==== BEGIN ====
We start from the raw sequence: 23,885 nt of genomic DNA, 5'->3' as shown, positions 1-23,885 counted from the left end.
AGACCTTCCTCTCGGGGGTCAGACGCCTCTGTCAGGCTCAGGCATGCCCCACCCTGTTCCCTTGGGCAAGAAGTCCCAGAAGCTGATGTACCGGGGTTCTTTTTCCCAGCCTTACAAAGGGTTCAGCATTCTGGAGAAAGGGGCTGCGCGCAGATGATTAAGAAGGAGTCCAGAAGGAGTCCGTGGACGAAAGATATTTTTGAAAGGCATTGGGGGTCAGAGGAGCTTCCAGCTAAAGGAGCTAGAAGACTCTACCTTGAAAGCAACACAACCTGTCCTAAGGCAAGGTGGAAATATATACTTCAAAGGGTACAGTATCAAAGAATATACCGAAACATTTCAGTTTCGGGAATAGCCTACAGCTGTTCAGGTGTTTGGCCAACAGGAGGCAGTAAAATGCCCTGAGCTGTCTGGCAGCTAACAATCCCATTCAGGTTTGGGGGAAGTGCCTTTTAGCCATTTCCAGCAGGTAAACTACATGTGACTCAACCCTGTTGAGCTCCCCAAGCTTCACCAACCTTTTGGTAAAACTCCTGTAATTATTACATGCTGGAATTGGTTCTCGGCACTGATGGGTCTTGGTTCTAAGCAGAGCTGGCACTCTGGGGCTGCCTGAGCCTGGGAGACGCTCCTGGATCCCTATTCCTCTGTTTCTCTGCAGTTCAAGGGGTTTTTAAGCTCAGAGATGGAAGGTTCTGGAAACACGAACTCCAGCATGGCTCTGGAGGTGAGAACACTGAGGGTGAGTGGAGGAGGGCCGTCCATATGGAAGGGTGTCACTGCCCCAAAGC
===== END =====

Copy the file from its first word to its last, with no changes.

We start from the raw sequence: 23,885 nt of genomic DNA, 5'->3' as shown, positions 1-23,885 counted from the left end.
AGACCTTCCTCTCGGGGGTCAGACGCCTCTGTCAGGCTCAGGCATGCCCCACCCTGTTCCCTTGGGCAAGAAGTCCCAGAAGCTGATGTACCGGGGTTCTTTTTCCCAGCCTTACAAAGGGTTCAGCATTCTGGAGAAAGGGGCTGCGCGCAGATGATTAAGAAGGAGTCCAGAAGGAGTCCGTGGACGAAAGATATTTTTGAAAGGCATTGGGGGTCAGAGGAGCTTCCAGCTAAAGGAGCTAGAAGACTCTACCTTGAAAGCAACACAACCTGTCCTAAGGCAAGGTGGAAATATATACTTCAAAGGGTACAGTATCAAAGAATATACCGAAACATTTCAGTTTCGGGAATAGCCTACAGCTGTTCAGGTGTTTGGCCAACAGGAGGCAGTAAAATGCCCTGAGCTGTCTGGCAGCTAACAATCCCATTCAGGTTTGGGGGAAGTGCCTTTTAGCCATTTCCAGCAGGTAAACTACATGTGACTCAACCCTGTTGAGCTCCCCAAGCTTCACCAACCTTTTGGTAAAACTCCTGTAATTATTACATGCTGGAATTGGTTCTCGGCACTGATGGGTCTTGGTTCTAAGCAGAGCTGGCACTCTGGGGCTGCCTGAGCCTGGGAGACGCTCCTGGATCCCTATTCCTCTGTTTCTCTGCAGTTCAAGGGGTTTTTAAGCTCAGAGATGGAAGGTTCTGGAAACACGAACTCCAGCATGGCTCTGGAGGTGAGAACACTGAGGGTGAGTGGAGGAGGGCCGTCCATATGGAAGGGTGTCACTGCCCCAAAGC